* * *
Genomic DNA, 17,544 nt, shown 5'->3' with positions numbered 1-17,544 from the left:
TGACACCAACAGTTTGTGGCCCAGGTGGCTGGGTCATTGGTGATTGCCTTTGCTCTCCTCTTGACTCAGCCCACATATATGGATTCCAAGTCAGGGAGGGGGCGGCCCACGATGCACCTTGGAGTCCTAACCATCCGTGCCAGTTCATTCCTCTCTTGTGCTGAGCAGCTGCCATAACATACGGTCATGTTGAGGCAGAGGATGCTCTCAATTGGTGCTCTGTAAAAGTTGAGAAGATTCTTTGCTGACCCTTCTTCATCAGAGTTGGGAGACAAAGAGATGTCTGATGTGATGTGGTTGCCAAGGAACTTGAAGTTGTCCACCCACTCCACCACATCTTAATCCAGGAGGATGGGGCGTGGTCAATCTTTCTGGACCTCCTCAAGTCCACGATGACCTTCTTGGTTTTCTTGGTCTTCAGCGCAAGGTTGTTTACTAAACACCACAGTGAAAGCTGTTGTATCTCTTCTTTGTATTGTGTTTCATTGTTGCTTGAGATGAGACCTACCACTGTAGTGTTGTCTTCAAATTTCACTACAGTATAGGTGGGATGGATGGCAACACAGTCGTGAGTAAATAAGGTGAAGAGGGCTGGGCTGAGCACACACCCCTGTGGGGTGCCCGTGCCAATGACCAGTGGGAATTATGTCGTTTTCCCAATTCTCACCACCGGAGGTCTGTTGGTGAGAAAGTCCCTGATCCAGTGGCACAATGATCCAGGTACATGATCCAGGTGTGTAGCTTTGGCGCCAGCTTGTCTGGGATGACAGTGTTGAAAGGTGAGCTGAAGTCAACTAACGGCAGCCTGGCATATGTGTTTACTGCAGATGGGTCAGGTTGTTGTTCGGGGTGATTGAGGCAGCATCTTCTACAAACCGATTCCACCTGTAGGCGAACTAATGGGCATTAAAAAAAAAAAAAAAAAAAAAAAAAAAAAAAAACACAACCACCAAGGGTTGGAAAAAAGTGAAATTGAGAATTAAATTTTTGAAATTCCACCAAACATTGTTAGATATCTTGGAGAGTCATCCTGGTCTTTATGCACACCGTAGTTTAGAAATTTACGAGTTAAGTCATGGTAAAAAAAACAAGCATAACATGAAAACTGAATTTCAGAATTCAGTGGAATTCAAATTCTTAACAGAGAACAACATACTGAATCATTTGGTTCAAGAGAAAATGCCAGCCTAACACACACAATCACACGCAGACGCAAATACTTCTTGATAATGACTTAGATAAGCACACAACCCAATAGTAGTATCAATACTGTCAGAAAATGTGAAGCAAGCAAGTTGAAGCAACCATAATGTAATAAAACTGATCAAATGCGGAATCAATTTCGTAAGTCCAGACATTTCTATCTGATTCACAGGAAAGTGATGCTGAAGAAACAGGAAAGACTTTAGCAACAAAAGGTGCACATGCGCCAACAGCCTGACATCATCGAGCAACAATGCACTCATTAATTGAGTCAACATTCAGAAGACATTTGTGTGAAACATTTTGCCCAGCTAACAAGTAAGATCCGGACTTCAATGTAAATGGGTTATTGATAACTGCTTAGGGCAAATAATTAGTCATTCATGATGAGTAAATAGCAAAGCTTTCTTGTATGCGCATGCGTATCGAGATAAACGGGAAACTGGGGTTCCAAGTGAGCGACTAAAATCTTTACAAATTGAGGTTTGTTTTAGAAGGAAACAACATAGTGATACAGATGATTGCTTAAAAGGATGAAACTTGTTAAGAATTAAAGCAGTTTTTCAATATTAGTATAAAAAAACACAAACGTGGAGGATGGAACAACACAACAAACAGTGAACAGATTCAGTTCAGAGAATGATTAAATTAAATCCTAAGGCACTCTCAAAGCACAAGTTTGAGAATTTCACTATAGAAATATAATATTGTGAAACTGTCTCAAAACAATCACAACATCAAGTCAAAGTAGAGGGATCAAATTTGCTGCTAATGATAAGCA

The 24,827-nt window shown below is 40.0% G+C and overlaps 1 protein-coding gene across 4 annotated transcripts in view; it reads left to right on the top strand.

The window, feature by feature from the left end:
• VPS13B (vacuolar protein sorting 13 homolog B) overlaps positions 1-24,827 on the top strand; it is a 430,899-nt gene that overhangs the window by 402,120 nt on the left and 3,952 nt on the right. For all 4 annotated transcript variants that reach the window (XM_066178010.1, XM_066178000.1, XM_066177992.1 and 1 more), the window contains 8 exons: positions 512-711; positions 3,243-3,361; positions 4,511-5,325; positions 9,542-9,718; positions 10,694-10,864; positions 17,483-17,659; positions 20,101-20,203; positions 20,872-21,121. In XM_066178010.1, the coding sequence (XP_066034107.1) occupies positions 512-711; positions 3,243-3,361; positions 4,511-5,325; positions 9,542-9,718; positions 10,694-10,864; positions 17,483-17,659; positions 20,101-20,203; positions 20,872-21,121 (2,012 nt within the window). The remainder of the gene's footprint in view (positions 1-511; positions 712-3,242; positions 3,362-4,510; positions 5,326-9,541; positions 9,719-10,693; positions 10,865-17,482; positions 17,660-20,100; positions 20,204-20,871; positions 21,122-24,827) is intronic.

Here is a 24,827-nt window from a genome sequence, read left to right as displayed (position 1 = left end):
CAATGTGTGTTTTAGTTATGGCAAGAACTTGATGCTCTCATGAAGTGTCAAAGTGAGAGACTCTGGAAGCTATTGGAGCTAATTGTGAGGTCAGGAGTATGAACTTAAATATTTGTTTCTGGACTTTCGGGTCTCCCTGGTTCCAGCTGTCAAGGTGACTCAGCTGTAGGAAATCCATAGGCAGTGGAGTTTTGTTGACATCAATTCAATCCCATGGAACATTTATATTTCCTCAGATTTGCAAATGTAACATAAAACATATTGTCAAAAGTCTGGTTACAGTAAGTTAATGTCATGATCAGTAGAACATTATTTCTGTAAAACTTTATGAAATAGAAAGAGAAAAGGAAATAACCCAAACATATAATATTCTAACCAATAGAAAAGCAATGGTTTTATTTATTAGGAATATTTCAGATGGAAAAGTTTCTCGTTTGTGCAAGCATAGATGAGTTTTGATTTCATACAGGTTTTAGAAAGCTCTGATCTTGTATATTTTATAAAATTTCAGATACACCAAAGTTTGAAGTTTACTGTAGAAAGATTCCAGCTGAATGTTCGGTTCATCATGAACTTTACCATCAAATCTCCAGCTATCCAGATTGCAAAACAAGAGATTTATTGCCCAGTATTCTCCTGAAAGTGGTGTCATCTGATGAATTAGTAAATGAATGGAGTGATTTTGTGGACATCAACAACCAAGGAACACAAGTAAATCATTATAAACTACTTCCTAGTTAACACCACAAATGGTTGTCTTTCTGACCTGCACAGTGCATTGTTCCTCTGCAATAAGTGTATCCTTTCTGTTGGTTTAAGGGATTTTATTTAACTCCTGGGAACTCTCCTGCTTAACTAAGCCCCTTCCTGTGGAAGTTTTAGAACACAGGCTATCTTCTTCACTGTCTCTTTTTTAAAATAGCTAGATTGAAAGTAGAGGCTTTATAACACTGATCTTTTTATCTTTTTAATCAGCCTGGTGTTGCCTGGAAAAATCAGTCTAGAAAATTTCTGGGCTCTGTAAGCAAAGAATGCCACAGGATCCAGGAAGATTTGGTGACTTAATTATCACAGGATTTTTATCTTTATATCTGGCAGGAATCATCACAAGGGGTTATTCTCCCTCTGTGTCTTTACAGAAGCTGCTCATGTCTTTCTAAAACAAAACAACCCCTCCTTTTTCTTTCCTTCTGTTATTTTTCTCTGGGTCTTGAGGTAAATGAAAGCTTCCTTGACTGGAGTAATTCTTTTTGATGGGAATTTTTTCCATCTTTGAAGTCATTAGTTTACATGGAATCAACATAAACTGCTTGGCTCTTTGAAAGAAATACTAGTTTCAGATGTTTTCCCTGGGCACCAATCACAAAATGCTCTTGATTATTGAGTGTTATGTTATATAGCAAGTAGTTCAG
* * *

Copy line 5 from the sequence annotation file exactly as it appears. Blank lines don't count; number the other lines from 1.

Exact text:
• VPS13B (vacuolar protein sorting 13 homolog B) overlaps positions 1-24,827 on the top strand; it is a 430,899-nt gene that overhangs the window by 402,120 nt on the left and 3,952 nt on the right. For all 4 annotated transcript variants that reach the window (XM_066178010.1, XM_066178000.1, XM_066177992.1 and 1 more), the window contains 8 exons: positions 512-711; positions 3,243-3,361; positions 4,511-5,325; positions 9,542-9,718; positions 10,694-10,864; positions 17,483-17,659; positions 20,101-20,203; positions 20,872-21,121. In XM_066178010.1, the coding sequence (XP_066034107.1) occupies positions 512-711; positions 3,243-3,361; positions 4,511-5,325; positions 9,542-9,718; positions 10,694-10,864; positions 17,483-17,659; positions 20,101-20,203; positions 20,872-21,121 (2,012 nt within the window). The remainder of the gene's footprint in view (positions 1-511; positions 712-3,242; positions 3,362-4,510; positions 5,326-9,541; positions 9,719-10,693; positions 10,865-17,482; positions 17,660-20,100; positions 20,204-20,871; positions 21,122-24,827) is intronic.